There will be a celebration of John S. Morrison’s life at the Family Farm at Border, Minn., at 3 p.m. Sunday, July 7, 2019, with a meal and fellowship to follow.
John Sanford Morrison, born Nov. 1, 1919, passed away Friday, April 19, in Baudette, Minn.
He is survived by his children — Ethel Lucek, Carol (Jim) Davis, Robert (Cathy), Gordon (Linda), Mae (Tom) Williamson, John (Kim), Brian (Bev), Joel (Stephanie), Susan (Jeff) Palm, Beverly Anderson, Bradley (Cheryl), Hugh (Robyn) and Leonard (Stephanie). He left 41 grandchildren, 72 great-grandchildren and six great-great grandchildren behind. He is also survived by his brother and sister-in-law, Glenn and Helen Morrison, and many nieces and nephews.
John was preceded in death by Cecelia Henrietta Coope, his wife of 50 years; a baby girl in 1957; Phyllis Wilson, his wife of 10 years; sons-in-law, Rudy Lucek, Kenny Bjorgaard and Cliff Anderson; daughter-in-law, Jeannette (Nelson) Morrison; two grandchildren, Joel Morrison and Morgan Williams; his parents, Vane and Ethel (Topping) Morrison; and by nine of his 10 siblings – brothers, Dean, Dale, Ervin, Vernon and Merle, and sisters, Lois Skogland, Vera Strand, Eunice Ogle and Ann Kellher.
John was born in the Rapid River Township of Lake of the Woods County, Minn. He attended school through eighth grade near Hay Creek and later at the Morrison School near his family’s home.
He was conscripted into the Army Jan. 31, 1942, at Fort Snelling, Minn. He served in Cuba and Puerto Rico; his honorable discharge was Oct. 14, 1945 from the Army Air Force Base Unit of Lowry Field, Colo.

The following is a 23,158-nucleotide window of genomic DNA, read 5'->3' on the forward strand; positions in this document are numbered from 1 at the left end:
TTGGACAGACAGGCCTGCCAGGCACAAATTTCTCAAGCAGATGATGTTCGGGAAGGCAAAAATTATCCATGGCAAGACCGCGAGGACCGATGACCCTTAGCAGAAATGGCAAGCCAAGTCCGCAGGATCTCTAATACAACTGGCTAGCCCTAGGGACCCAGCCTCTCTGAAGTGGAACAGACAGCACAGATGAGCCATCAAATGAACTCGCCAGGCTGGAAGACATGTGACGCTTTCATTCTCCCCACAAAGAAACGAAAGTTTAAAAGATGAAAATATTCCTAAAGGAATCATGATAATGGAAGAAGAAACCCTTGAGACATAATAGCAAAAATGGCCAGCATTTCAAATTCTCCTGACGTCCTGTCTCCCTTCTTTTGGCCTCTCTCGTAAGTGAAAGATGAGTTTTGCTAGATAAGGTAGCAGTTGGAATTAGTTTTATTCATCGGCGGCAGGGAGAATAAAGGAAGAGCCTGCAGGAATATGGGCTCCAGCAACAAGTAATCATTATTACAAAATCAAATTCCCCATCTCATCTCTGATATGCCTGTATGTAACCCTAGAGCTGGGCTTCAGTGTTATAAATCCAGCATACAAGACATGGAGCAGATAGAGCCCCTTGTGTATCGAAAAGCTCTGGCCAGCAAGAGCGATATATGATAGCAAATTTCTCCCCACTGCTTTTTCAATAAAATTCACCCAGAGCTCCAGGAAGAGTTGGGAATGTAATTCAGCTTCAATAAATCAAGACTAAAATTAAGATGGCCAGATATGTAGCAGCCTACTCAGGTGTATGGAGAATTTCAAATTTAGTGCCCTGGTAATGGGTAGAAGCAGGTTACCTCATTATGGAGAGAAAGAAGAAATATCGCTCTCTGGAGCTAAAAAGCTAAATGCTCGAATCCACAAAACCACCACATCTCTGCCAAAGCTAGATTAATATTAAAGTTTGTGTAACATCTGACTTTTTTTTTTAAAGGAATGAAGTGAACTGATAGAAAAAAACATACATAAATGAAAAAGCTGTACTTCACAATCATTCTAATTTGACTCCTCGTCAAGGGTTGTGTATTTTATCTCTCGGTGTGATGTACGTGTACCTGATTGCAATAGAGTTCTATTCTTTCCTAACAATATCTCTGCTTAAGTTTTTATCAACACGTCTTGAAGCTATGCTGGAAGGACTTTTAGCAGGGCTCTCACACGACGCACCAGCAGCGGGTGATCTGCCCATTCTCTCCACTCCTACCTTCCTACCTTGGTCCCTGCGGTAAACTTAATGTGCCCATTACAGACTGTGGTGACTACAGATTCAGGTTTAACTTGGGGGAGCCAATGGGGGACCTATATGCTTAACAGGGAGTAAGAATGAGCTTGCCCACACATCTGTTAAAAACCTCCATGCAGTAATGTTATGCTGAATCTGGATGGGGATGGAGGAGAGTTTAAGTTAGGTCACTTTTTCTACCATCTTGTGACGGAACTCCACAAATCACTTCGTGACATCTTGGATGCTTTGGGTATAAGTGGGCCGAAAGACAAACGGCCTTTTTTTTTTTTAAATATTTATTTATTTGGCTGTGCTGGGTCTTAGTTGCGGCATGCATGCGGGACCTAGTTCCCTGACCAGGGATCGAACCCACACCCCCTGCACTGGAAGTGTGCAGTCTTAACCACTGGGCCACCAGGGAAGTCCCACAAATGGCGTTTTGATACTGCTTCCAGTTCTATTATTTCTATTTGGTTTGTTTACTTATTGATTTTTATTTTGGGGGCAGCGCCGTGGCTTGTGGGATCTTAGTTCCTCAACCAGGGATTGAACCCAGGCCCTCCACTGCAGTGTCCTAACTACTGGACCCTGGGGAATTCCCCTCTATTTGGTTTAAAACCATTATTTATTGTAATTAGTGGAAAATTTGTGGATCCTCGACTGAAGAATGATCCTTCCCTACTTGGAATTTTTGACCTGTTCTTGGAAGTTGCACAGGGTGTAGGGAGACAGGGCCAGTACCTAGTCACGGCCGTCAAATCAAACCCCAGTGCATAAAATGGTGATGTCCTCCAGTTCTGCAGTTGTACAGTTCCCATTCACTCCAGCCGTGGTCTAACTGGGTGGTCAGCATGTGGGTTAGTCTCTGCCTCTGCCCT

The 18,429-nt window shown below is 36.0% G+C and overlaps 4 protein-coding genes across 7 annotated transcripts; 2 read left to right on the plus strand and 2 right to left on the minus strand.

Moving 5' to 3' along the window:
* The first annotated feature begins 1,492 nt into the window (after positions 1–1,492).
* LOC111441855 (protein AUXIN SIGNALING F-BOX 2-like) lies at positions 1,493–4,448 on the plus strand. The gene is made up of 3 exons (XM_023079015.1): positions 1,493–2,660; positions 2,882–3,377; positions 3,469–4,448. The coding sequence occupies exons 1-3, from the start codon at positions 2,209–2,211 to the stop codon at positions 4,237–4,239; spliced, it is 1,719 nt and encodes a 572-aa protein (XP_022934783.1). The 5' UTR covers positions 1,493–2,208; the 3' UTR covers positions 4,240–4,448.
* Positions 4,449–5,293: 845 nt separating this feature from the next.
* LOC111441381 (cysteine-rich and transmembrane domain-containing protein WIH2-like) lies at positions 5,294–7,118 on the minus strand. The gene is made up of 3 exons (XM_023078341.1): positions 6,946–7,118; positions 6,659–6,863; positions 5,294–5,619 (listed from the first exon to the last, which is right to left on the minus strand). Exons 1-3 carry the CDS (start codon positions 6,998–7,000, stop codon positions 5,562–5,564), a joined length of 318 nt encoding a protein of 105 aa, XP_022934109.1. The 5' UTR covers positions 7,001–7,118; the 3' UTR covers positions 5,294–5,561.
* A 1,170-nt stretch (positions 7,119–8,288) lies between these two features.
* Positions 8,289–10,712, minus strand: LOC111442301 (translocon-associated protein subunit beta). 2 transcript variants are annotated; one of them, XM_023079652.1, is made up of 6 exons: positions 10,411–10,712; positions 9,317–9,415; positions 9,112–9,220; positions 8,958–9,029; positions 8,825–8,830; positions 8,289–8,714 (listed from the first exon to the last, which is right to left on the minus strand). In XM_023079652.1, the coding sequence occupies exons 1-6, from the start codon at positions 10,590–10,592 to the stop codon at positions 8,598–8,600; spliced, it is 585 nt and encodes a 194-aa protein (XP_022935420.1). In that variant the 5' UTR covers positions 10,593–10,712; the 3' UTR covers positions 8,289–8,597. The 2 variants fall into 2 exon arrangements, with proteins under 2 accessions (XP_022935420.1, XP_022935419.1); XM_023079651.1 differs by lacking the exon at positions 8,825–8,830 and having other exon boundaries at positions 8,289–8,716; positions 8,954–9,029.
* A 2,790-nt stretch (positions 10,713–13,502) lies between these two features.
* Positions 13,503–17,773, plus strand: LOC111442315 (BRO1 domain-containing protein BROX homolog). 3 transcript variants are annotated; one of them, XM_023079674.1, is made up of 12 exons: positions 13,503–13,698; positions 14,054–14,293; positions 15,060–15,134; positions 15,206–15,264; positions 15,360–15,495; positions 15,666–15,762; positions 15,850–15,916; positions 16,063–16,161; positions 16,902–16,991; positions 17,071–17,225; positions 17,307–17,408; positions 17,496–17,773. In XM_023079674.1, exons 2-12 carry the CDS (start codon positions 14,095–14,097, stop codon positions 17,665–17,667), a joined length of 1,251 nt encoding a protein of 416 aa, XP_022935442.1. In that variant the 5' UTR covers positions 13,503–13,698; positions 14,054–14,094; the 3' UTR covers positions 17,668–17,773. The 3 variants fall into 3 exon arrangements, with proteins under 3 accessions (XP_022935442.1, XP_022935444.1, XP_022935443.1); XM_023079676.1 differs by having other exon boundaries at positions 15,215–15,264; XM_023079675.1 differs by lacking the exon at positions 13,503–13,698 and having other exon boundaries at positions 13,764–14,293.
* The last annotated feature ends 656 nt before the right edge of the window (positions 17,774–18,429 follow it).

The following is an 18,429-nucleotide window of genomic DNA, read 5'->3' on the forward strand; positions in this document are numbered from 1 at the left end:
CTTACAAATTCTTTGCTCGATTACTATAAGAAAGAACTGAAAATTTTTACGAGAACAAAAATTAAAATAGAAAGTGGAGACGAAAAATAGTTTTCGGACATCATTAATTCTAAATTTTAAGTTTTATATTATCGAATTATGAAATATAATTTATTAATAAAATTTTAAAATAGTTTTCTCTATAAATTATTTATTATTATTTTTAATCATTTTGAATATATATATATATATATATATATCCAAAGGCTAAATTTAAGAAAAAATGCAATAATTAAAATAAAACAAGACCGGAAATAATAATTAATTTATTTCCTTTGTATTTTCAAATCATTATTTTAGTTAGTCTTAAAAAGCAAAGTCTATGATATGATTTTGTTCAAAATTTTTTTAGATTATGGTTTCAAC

He and Henrietta were married Oct. 1, 1946. They made their first home south of Clementson, Minn., on the Rapid River where they farmed. They moved the family to the property on the Rainy River in 1955. During this time John mainly hauled pulpwood to the mill in International Falls.
In 1982 John and Henrietta moved to Cortez, Colo. This was an exciting time for them; they built a ram-earth home using adobe mud. This meant the house stayed cool in the summer and was easy to heat in the winter. All their electricity was from solar energy. They were members of The Lighthouse Baptist Church in Cortez. Henrietta passed away in 1996.
He married Phyllis Wilson in 2001. They continued to live at his home in Cortez. He expanded his interest in energy by erecting a wind generator and experimented in storing energy as hydrogen. Phyllis passed away in 2011. John lived on his own in Cortez until December of 2015 when he moved back to northern Minnesota after breaking his hip. He lived with his daughter, Mae, until spring, and then lived on his own in the family cabin on the Rainy River property until moving to the ARC (assisted living), in Baudette, in the fall of 2017. He spent the last 1 1/2 years at his apartment in the ARC.
John was always interested in both wind and solar energy; he loved to read, travel and sing. He was an expert welder and was often called upon to repair machinery. He built a skidder out of two Allis Chalmers tractors that is still used by his sons on the Rainy River property. When he turned the Rapid River property into wild rice paddies he built two hydraulically driven rice pickers. And he found time to build a wood and fiberglass boat. He was a hard worker; he farmed, logged and hauled tons of pulp and pole wood.
He served on the Board of Education for Independent School District 363 during the mid-’70s to the early ‘80s; this was during the time the new school at Indus was built. Just prior to moving to Colorado, John worked with his sons hauling wood chips from Marcel to International Falls, Minn.
He had an excellent memory and could remember all the words to songs that his mother taught him 90-plus years ago. He enjoyed reciting classic poems that he’d learned in grade school, but in his final years he mostly enjoyed singing popular songs from the 1940s and ‘50s. His independent nature and pioneer spirit will be remembered.